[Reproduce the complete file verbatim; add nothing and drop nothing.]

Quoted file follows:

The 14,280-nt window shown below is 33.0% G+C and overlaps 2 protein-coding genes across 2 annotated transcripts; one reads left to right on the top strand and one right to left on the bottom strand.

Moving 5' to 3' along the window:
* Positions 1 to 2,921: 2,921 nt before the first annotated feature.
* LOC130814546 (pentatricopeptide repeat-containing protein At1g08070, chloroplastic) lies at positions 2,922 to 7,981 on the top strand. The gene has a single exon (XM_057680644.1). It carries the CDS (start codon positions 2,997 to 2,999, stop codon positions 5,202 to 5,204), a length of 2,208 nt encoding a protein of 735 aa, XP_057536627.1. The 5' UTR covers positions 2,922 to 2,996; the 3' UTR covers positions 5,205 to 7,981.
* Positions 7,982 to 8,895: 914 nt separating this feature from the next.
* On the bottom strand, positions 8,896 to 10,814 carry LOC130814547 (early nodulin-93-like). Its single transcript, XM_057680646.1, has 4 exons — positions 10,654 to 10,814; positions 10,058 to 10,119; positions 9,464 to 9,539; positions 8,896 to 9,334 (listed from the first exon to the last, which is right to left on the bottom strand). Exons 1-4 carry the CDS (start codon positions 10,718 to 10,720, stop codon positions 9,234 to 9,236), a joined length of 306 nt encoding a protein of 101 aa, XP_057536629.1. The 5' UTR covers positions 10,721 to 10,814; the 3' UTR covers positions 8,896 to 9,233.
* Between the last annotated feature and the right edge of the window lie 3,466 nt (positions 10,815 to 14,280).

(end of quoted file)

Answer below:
The 14,280-nt window shown below is 33.0% G+C and overlaps 2 protein-coding genes across 2 annotated transcripts; one reads left to right on the top strand and one right to left on the bottom strand.

Moving 5' to 3' along the window:
* Positions 1 to 2,921: 2,921 nt before the first annotated feature.
* LOC130814546 (pentatricopeptide repeat-containing protein At1g08070, chloroplastic) lies at positions 2,922 to 7,981 on the top strand. The gene has a single exon (XM_057680644.1). It carries the CDS (start codon positions 2,997 to 2,999, stop codon positions 5,202 to 5,204), a length of 2,208 nt encoding a protein of 735 aa, XP_057536627.1. The 5' UTR covers positions 2,922 to 2,996; the 3' UTR covers positions 5,205 to 7,981.
* Positions 7,982 to 8,895: 914 nt separating this feature from the next.
* On the bottom strand, positions 8,896 to 10,814 carry LOC130814547 (early nodulin-93-like). Its single transcript, XM_057680646.1, has 4 exons — positions 10,654 to 10,814; positions 10,058 to 10,119; positions 9,464 to 9,539; positions 8,896 to 9,334 (listed from the first exon to the last, which is right to left on the bottom strand). Exons 1-4 carry the CDS (start codon positions 10,718 to 10,720, stop codon positions 9,234 to 9,236), a joined length of 306 nt encoding a protein of 101 aa, XP_057536629.1. The 5' UTR covers positions 10,721 to 10,814; the 3' UTR covers positions 8,896 to 9,233.
* Between the last annotated feature and the right edge of the window lie 3,466 nt (positions 10,815 to 14,280).